Noctuidae

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Noctuidae

[näk′tü·ə‚dē]
(invertebrate zoology)
A large family of dull-colored, medium-sized moths in the superfamily Noctuoidea; larva are mostly exposed foliage feeders, representing an important group of agricultural pests.

Noctuidae

 

(owlet moths), a family of Lepidoptera. The wingspread ranges from 1 to 30 cm (in Erebus odora—the largest moth) but most often is between 3 and 5 cm. The antennae are usually setaceous, but in some species they are pectinate. The elongate, triangular fore wings are in most cases gray or brown with characteristic markings of three spots (a round one, a kidney-shaped one, and wedge-shaped one) and several wavy diagonal stripes. The hind wings are wider and more rounded than the fore wings; they are gray or, less commonly, red or yellow with black bands. The larvae have five or, less frequently, three or four pairs of abdominal legs. They are generally naked or have slightly noticeable setae. Only larvae of the subfamily Apatelinae are pilose. Pupation occurs in soil “cradles” or, in some species, in fragile cocoons on plants. Most noctuids, including both adult and larval forms, are active at night.

There are about 20,000 species (according to other data, as many as 30,000) distributed throughout the world. More than 2,000 species occur in the USSR. Owlet moths include many agricultural and forest pests. Field and garden crops are damaged by Agrotis segetum and Agrotis exclamationis. Barathra brassicae infests cabbage and sugarbeet crops, and Heliothis armiger and Plusia gamma attack industrial, cucurbitaceous, and other crops. Grain crops are damaged by Hadena sórdida and Parastichtis basilinea, and coniferous forests are infested by Panolis flammea.

Control measures include the implementation of progressive agricultural techniques (for example, deep autumn plowing), the use of entomophagous organisms (for example, Trichogramma), and, in the case of massive infestations, dusting or spraying plantings and seeds with insecticides.

REFERENCES

Pospelov, S. M. Sovki-vrediteli sel’skokhoziaistvennykh kul’tur, 2nd ed. Leningrad, 1969.
Kozhanchikov, I. V. Sovki (podsemeistvo Agrotinae). Moscow-Leningrad, 1937. (Fauna SSSR: Nasekomye cheshuekrylye, vol. 13, issue 3.)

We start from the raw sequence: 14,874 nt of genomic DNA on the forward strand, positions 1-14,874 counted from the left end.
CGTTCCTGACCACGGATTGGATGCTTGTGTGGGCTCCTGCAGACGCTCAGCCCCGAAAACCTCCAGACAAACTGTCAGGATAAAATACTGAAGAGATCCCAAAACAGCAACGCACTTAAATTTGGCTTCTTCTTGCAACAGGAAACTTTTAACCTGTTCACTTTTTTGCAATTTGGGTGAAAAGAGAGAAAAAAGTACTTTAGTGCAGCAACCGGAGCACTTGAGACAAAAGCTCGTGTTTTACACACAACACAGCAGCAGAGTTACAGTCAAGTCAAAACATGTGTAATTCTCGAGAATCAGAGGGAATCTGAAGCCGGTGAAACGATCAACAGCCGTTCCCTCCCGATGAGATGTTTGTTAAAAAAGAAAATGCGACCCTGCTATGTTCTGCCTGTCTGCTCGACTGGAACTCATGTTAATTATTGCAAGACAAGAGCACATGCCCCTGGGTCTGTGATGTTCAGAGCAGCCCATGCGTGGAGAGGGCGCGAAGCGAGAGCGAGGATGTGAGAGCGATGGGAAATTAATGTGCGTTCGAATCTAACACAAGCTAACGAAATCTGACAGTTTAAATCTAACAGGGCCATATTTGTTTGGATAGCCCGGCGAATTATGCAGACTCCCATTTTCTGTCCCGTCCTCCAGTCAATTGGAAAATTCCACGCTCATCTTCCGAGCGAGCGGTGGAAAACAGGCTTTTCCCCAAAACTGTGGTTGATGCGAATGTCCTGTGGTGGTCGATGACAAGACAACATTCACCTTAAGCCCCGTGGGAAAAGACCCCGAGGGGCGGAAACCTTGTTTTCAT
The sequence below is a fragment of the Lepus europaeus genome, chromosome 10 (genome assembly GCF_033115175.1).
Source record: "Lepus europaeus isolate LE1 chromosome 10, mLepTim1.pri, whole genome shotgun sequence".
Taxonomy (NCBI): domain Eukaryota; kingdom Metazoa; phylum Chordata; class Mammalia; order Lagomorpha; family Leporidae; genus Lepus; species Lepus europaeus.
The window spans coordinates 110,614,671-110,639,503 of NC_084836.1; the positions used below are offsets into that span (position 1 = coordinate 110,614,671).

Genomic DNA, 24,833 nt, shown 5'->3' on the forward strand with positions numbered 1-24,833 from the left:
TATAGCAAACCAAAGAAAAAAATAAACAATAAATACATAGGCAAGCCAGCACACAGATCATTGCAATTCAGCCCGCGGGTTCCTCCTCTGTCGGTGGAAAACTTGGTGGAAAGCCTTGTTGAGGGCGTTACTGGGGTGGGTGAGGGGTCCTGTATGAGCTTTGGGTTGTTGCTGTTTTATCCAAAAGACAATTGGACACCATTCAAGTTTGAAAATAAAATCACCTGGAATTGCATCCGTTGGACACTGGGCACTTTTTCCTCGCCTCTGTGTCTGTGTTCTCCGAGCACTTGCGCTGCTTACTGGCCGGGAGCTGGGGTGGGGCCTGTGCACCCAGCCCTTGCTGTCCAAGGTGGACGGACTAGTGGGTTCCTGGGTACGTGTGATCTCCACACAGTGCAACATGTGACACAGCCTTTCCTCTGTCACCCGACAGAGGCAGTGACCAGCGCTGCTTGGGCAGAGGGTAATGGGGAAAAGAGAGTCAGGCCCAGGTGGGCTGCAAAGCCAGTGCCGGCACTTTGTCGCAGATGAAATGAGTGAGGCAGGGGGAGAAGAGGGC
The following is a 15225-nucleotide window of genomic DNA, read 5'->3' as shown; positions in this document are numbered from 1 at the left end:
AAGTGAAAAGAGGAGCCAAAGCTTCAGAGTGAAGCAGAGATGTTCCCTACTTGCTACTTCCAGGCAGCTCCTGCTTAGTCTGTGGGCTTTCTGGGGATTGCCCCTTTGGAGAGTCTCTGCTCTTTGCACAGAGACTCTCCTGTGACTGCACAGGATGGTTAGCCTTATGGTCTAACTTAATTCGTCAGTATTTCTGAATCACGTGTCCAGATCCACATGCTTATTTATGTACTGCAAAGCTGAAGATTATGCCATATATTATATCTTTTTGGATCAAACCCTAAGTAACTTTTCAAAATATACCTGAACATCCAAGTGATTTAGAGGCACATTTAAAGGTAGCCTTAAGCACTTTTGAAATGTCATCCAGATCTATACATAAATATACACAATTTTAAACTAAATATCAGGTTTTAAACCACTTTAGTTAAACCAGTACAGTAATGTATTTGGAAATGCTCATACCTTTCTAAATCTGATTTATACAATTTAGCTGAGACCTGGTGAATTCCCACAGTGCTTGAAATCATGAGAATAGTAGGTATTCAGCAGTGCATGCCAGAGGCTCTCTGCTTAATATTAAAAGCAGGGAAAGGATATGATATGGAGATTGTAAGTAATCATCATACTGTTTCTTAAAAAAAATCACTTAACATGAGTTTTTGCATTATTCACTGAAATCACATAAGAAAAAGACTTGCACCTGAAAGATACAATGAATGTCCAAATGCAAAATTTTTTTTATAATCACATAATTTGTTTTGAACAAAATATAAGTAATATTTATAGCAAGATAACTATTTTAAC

Merzheevskaia, O. I. Sovki (Noctuidae) Belorussii. Minsk, 1971.
Spuler, A. Die Schmetterlinge Europas, 3rd ed., vols. l-t. Stuttgart, 1908–10.

M. I. FAL’KOVICH

References in periodicals archive ?
butterflies, larvae of noctuid moths, aphids, beetles, and grasshoppers (A.
Tania Olivares and Andres Angulo, noctuid specialists at the University of Concepcion, Chile, confirmed our findings in November 2012.
Members of the noctuid genus Heliothis comprise some of the most important of all phytophagous insect's pests with word wide distribution and significance but of the 80 or so species currently recognized [1] only Helicoverpa armigera (Heliothis armigera), Heliothis zea and Heliothis virescens have achieved major pest status [2].
Trapping noctuid moths with synthetic floral volatile lures.
The specimens were identified by the second author, a Noctuid expert, and classified into subfamilies according to the system devised by Poole (1989).
armigera is the noctuid specie possessing by far the most reported resistance cases to a wide range of pesticides worldwide (JouAen et al., 2012; Mironidis et al., 2013), including resistance to transgenic Bt cotton (Luttrell and Jackson,2012; Yang et al., 2013).
Females of the noctuid moth Haden a Mauris pollinate flowers of the host plant Silene latifolia and then lay one egg per ovary (the larvae feed on the seeds).
Nocturnal floral visitors include many moth species (sphingid, noctuid, and geometrid moths), while diurnal pollinators include honeybees, bumblebees, butterflies, and some fly species (Altizer et al., 1998; Golonka, pers.